Offer Personalized Incentives
Now that you know why your exhibitors have lapsed and their ideal targets, it is time to provide a highly personalized incentive.
A universal discount email won’t cut it. You need to leverage three things to make your offer go further: time sensitivity, exclusivity, and personalization. Lapsed exhibitors are more likely to take you up on an offer if it’s only for a limited time and only for them.
Morin explains that the more closely you work with your exhibitors, the more likely your incentives will succeed. One of her suggestions is to offer a booth-space discount at the next show—but with predetermined metrics, such as the number of leads. Compare former event leads and come together with a certain number.
Federbush says it is worth sharing previous years’ attendee surveys to align the exhibitor’s types of products and solutions with the attendees’ interest. “Layering attendee interests with demographic data is a bulletproof way to further quantify the exhibitor’s potential success in a show,” Federbush reiterates.
Another idea is to offer complimentary or discounted digital sponsorship opportunities or enhanced digital content. In our current event climate, the opportunity for exhibitors to leverage the digital space is bigger than ever. From personalized emails promoting their booth space to greater inclusion of video content, these opportunities can provide a wonderful benefit to exhibitors with little or no expense.
And don’t forget to ask them what they would like. A conversation with your exhibitors is often the catalyst needed to spark a unique sponsorship idea.
Keeping Your Lapsed Exhibitors
Winning your former exhibitors back is excellent news. Studies have shown that customers stay longer the second time around. “It may take some time to get some of these folks back, but the work you put into it can pay off in spades and also help deepen your relationships with other exhibitors,” says Morin. “If you invest in them, even just your time, they will likely invest back.”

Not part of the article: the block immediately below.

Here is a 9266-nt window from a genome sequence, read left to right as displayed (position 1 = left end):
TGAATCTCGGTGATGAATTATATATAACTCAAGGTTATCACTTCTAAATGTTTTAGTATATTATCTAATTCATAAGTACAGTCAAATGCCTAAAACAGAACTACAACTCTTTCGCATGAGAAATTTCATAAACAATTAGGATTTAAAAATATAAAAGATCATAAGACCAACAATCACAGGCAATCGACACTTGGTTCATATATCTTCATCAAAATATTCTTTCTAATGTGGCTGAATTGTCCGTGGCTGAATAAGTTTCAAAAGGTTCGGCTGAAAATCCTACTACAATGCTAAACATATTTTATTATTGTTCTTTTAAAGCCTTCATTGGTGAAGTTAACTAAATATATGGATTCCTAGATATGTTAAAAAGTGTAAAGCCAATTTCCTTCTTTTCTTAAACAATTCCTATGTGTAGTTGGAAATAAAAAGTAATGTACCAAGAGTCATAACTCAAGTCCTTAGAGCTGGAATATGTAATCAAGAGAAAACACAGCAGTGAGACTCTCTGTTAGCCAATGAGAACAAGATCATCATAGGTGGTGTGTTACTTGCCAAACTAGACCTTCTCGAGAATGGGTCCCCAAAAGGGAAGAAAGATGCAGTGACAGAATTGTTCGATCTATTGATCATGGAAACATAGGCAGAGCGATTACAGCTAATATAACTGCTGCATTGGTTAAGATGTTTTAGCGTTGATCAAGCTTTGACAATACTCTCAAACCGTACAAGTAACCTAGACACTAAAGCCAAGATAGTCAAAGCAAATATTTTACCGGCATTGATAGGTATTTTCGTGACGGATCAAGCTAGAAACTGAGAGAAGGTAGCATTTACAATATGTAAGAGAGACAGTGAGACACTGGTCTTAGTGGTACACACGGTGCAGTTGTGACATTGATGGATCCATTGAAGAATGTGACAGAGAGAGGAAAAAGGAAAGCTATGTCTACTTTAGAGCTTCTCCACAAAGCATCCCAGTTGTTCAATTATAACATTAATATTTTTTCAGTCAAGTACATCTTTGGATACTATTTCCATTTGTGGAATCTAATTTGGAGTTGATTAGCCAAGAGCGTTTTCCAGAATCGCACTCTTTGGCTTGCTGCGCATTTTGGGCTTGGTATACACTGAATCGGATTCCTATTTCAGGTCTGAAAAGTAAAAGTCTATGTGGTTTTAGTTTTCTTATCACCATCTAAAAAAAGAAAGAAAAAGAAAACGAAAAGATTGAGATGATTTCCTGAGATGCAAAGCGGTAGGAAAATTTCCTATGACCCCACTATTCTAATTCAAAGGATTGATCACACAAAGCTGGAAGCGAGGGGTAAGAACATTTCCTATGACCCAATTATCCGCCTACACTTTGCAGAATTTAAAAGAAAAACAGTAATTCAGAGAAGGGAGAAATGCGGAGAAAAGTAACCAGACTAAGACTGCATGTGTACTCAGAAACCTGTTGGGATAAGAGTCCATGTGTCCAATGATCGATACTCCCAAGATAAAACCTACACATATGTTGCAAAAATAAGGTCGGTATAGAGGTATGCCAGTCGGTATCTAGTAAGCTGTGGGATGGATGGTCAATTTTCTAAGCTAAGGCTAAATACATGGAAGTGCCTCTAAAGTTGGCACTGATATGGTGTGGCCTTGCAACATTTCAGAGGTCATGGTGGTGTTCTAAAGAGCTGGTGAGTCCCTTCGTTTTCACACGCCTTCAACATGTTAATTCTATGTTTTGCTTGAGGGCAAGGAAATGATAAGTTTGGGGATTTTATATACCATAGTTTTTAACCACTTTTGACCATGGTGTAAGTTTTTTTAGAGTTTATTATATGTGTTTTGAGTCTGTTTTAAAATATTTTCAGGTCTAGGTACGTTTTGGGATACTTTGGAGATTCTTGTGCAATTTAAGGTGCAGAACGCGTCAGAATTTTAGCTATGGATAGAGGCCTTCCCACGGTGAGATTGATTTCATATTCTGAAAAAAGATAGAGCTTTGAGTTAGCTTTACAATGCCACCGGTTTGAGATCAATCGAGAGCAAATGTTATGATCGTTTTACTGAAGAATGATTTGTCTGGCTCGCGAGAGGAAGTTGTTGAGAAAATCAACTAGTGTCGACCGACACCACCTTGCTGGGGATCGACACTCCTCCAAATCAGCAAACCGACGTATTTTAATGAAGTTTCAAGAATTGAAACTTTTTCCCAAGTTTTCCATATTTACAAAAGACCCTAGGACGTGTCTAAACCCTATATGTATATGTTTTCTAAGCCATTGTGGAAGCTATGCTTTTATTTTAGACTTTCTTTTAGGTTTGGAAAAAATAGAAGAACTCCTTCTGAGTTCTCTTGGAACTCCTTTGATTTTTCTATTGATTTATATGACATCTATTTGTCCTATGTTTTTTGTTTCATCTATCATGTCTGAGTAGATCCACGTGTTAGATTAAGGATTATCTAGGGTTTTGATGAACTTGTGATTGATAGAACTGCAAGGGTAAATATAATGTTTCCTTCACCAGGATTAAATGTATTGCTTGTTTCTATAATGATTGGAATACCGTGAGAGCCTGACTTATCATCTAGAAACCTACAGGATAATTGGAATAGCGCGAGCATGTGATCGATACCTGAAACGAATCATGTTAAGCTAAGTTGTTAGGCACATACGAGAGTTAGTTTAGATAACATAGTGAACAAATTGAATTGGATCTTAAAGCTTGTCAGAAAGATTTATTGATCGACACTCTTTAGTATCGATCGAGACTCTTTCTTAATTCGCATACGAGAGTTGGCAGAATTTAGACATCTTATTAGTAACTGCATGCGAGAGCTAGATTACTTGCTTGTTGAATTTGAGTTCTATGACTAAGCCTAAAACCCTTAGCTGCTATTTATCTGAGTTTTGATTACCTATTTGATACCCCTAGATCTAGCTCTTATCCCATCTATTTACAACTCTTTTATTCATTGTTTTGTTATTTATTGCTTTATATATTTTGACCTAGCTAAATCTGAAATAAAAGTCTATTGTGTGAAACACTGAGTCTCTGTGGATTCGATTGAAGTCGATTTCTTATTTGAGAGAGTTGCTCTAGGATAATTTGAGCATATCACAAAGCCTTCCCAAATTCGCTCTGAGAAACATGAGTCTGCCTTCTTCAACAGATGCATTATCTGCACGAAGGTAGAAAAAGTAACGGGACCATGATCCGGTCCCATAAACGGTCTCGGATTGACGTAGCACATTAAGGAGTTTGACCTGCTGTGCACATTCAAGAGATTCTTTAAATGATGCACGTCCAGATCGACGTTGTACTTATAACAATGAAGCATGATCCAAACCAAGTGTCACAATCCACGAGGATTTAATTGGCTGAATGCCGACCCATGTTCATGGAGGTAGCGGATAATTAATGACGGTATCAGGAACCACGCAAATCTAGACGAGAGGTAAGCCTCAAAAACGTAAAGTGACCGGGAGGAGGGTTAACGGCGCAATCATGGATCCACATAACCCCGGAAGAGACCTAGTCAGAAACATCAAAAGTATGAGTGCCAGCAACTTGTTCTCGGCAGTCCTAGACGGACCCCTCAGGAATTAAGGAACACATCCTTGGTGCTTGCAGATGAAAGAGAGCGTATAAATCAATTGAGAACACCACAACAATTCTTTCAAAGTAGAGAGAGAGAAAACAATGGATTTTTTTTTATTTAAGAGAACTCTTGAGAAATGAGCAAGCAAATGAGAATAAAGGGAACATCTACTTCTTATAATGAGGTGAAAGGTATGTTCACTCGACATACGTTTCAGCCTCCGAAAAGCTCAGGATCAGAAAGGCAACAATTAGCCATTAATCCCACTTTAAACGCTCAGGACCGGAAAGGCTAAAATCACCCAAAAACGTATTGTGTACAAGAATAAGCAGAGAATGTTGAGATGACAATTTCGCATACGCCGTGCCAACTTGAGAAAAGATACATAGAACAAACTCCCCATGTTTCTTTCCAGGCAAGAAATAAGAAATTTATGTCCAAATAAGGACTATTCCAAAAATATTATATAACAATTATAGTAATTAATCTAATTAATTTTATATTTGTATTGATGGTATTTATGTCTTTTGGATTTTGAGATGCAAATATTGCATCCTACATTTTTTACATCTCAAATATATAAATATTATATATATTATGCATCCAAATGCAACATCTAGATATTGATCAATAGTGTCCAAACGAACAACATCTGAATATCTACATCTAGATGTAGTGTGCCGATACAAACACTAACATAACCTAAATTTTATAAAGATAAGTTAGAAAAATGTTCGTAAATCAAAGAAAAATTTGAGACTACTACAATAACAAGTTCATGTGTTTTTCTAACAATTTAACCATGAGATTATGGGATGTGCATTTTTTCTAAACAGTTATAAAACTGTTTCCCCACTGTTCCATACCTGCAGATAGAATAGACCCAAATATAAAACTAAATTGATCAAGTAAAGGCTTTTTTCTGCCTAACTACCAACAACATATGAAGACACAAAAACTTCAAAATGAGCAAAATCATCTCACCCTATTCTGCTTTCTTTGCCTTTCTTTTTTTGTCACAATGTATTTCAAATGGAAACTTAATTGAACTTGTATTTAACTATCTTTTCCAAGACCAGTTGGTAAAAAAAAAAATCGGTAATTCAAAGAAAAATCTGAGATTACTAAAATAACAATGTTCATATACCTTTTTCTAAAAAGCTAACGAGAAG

However, getting the exhibitors back doesn’t mean you can stop working for their businesses. You need to continually manage engagement, build loyalty, and stay tuned into their needs.
When the event is over, reach out regularly. Continue to gather feedback and keep your exhibitors’ priorities at the forefront of all you do. One way to easily keep the dialogue going after the event is to invest in an event community.
“An events community is not just another occasion to connect with your membership, audience, or constituents, “says Rich Vallaster, director of Marketing and Tradeshow Wonk at Personify. “It is a way to stay in front of them year-round. And unlike traditional communities, these pay off with in-person meetings to share those desired experiences.”
Taking a consultative approach, leveraging current and past data, and offering highly personalized incentives can be the biggest tools in your arsenal for gaining back lapsed exhibitors. A great exhibitor experience is when all these things come together, creating a win-win situation across the board for everyone involved in your event, which is ultimately the gold standard.